previous
  • Video: Build a curved step
    Video: Build a curved step
  • Master Carpenter Videos
    Master Carpenter Videos
  • Clever daily tip in your inbox
    Clever daily tip in your inbox
  • 7 Small Bathroom Layouts
    7 Small Bathroom Layouts
  • Video Series: Install a Rock-Solid Tile Floor
    Video Series: Install a Rock-Solid Tile Floor
  • Video: Install a Fence
    Video: Install a Fence
  • Read FHB on Your iPad
    Read FHB on Your iPad
  • Basement Remodeling Tips
    Basement Remodeling Tips
  • Gallery: Custom Flooring
    Gallery: Custom Flooring
  • Deck Design & Construction
    Deck Design & Construction
  • Magazine Departments
    Magazine Departments
  • 9 Concrete Countertops Ideas
    9 Concrete Countertops Ideas
  • Remodeling in Action
    Remodeling in Action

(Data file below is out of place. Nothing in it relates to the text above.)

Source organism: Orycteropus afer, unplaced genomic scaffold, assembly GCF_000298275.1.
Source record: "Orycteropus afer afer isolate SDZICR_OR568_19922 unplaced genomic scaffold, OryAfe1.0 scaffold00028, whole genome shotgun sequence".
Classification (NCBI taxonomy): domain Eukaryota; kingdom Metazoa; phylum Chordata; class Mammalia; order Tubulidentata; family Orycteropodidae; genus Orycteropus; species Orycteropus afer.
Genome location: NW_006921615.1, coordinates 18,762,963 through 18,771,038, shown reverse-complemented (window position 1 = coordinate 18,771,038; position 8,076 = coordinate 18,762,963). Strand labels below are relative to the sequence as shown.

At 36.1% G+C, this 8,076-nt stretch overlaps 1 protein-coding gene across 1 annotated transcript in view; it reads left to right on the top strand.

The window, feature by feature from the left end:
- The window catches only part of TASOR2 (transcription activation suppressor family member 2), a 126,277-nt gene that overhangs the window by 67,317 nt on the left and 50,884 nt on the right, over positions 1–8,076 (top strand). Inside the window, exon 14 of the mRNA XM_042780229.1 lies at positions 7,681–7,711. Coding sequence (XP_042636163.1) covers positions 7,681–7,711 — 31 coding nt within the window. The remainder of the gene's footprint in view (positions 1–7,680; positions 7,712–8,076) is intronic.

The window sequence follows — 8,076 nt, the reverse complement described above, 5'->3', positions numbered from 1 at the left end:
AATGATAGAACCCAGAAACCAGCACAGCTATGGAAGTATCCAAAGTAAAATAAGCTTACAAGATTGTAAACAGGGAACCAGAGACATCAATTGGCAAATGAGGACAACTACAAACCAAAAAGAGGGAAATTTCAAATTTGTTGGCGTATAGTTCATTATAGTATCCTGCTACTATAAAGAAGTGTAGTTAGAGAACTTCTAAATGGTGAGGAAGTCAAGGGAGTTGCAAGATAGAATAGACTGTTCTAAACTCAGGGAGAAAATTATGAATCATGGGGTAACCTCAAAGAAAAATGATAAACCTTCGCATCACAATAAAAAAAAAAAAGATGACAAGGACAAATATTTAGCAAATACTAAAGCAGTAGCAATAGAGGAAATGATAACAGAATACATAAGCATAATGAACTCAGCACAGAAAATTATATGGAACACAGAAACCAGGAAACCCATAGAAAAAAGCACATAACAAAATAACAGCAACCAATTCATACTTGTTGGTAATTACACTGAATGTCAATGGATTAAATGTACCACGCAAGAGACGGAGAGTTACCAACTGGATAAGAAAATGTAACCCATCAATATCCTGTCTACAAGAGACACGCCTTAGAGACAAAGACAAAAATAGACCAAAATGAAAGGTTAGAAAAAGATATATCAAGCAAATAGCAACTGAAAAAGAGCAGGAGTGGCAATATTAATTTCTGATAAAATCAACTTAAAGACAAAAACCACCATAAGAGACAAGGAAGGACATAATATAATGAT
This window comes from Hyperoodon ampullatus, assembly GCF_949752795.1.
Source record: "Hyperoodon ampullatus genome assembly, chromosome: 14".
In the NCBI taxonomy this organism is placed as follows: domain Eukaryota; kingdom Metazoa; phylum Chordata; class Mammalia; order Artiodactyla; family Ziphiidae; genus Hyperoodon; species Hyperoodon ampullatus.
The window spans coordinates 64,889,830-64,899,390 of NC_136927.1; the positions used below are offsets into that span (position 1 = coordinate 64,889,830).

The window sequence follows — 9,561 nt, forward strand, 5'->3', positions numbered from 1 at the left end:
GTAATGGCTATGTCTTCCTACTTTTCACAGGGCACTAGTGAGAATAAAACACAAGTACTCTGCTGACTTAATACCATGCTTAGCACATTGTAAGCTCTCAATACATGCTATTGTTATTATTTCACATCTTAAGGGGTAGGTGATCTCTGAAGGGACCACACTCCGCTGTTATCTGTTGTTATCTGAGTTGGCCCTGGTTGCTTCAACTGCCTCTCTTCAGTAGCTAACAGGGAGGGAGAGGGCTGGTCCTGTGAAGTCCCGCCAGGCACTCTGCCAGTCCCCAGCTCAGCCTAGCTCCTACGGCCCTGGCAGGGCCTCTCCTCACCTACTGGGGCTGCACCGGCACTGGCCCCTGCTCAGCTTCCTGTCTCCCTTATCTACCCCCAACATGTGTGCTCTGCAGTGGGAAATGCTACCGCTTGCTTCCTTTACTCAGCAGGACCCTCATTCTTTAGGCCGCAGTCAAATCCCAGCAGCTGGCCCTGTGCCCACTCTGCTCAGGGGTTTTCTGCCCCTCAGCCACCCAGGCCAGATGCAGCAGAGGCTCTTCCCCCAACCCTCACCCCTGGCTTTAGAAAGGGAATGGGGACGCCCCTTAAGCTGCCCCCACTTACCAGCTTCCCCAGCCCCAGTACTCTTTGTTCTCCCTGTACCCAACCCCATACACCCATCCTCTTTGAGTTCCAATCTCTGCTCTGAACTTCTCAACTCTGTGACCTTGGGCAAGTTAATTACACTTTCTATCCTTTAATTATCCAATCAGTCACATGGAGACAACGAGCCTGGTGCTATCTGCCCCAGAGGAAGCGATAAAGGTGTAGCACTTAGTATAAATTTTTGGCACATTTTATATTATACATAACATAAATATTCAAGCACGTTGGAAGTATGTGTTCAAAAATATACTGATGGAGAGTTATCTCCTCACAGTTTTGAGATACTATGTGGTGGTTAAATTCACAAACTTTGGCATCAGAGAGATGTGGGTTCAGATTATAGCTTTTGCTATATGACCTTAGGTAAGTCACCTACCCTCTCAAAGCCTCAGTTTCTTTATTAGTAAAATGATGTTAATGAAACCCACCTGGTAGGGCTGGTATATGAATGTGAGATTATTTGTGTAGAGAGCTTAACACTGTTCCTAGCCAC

• 12 Remodeling Secrets
    12 Remodeling Secrets
  • Tips & Techniques for Painting
    Tips & Techniques for Painting
  • 7 Trim Carpentry Secrets
    7 Trim Carpentry Secrets
  • Solid Deck-Framing Advice
    Solid Deck-Framing Advice
  • 7 Smart Kitchen Solutions
    7 Smart Kitchen Solutions
  • Energy-Smart Details
    Energy-Smart Details
  • All about Roofing
    All about Roofing
next
Pin It

Fight Mold With Paperless Drywall

Switching to fiberglass-faced drywall makes kitchens, baths, and basements more mold resistant, but it also means adopting some new work habits.

For walls in damp environments, such as bathrooms, kitchens, and basements, paperless (or fiberglass-faced) drywall is a good alternative to the traditional paper-faced material. However, working paperless drywall entails learning a new set of rules. Drywall expert Myron R. Ferguson shares his advice on four new work habits to adopt when you're working with paperless drywall. Ferguson advises using both screws and adhesive to fasten these panels. Also, he advises using hand tools instead of power tools to minimize dust. Inorganic tape helps with the mold resistance of the drywall. Finally, Ferguson says to sand the surfaces that you can, but to skim-coat where you can't.

From Fine Homebuilding210 , pp. 62-65